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I have 2 terminals open. In terminal 1 I have bash running, then I run xlogo; xlogo is the child of course. If I type ps T o user,pid,tty,args,ppid it gives me:

USER         PID TT       COMMAND                        PPID
shahzeb     2526 pts/3    bash                           2248
shahzeb     2762 pts/3    xlogo                          2526
shahzeb     3152 pts/3    ps T o user,pid,tty,args,pp    2526

but if I do that in terminal 2 it does not list xlogo only bash with different pid.

My question is how can I type something in Terminal 2 and verify that the bash process in Terminal 1 is the parent process of the xlogo process?

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The ps command, by default prints information about all processes with the same effective user id as the current user, and associated with the same terminal as the invoker. That's why you don't see xlogo or its parent bash process when running it from terminal 2.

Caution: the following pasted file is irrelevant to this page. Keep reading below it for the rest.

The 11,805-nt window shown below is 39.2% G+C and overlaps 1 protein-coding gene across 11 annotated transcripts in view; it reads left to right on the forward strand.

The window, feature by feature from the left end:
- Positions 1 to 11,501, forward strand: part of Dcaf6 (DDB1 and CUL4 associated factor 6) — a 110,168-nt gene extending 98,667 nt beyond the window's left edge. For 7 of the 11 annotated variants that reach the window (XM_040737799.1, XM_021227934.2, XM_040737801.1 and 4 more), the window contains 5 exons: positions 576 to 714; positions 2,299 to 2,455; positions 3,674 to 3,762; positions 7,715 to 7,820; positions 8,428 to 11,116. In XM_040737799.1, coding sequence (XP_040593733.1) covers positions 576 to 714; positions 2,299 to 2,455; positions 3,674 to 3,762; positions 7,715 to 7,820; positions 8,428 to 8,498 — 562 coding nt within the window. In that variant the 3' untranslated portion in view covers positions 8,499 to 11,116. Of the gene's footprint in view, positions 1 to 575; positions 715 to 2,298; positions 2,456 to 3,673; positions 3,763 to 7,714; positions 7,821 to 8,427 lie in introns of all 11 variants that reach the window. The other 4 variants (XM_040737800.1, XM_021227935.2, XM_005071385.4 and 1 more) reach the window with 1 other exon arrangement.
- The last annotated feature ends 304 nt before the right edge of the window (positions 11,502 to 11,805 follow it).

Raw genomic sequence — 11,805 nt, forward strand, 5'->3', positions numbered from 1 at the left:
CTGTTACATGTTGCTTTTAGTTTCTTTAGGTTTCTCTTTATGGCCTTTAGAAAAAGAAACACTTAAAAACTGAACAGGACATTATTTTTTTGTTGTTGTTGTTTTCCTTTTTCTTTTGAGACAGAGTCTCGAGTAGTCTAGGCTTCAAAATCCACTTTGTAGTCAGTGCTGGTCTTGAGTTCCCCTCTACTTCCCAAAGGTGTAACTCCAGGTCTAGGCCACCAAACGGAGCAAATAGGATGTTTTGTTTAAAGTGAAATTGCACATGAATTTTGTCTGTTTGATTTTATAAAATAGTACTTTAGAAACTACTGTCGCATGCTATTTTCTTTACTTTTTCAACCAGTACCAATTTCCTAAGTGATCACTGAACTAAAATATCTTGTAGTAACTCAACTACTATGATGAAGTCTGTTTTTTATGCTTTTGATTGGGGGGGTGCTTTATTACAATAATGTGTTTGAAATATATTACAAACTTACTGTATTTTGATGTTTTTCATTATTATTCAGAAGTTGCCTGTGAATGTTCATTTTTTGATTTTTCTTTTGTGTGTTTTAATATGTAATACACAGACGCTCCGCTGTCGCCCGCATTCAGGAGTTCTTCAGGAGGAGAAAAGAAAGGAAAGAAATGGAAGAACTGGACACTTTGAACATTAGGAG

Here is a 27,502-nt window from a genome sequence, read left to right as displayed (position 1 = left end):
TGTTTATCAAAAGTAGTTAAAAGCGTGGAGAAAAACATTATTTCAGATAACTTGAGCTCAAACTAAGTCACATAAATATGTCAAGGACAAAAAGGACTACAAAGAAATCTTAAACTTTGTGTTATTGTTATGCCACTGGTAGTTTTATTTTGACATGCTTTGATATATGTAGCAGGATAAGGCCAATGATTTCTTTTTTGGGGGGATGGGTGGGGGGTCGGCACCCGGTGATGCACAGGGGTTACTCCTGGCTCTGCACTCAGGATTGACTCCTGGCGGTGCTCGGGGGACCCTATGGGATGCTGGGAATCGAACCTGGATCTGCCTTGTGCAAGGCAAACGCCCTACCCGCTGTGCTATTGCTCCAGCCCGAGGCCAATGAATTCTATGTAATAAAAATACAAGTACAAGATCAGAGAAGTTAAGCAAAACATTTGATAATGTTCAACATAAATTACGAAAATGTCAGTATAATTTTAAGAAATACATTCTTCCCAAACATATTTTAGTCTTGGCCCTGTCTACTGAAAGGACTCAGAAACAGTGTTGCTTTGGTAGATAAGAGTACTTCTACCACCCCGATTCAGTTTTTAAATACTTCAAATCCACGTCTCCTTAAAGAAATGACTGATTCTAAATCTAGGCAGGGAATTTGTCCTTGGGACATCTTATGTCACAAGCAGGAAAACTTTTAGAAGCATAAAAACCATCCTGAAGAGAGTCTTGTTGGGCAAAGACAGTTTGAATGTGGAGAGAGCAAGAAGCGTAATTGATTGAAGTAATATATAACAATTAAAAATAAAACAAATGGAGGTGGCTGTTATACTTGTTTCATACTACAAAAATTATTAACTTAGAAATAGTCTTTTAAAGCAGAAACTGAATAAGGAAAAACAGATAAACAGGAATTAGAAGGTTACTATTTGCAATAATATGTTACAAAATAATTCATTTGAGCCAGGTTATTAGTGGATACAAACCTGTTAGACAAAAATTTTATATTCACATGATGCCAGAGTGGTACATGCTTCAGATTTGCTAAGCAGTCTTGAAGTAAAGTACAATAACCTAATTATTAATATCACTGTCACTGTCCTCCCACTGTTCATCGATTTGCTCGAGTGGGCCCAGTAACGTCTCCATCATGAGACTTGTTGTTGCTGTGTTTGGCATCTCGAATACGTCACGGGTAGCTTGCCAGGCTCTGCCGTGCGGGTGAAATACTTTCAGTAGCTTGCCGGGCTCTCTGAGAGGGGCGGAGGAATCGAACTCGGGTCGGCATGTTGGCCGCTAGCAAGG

If you want to see things outside the scope of the default behavior, then you'll need to pass additional arguments to ps to change that behavior. One option is to use the -A option, for example: ps -A T o user,pid,tty,args,ppid.

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  • I think the T is not needed. The OP can try with his data ps -t pts/3 o user,pid,tty,args,ppid – ctac_ Oct 17 '20 at 19:07
  • I didn't parse all the option the OP used, I just appended the -A to whatever the OP had. – Andy Dalton Oct 17 '20 at 19:52

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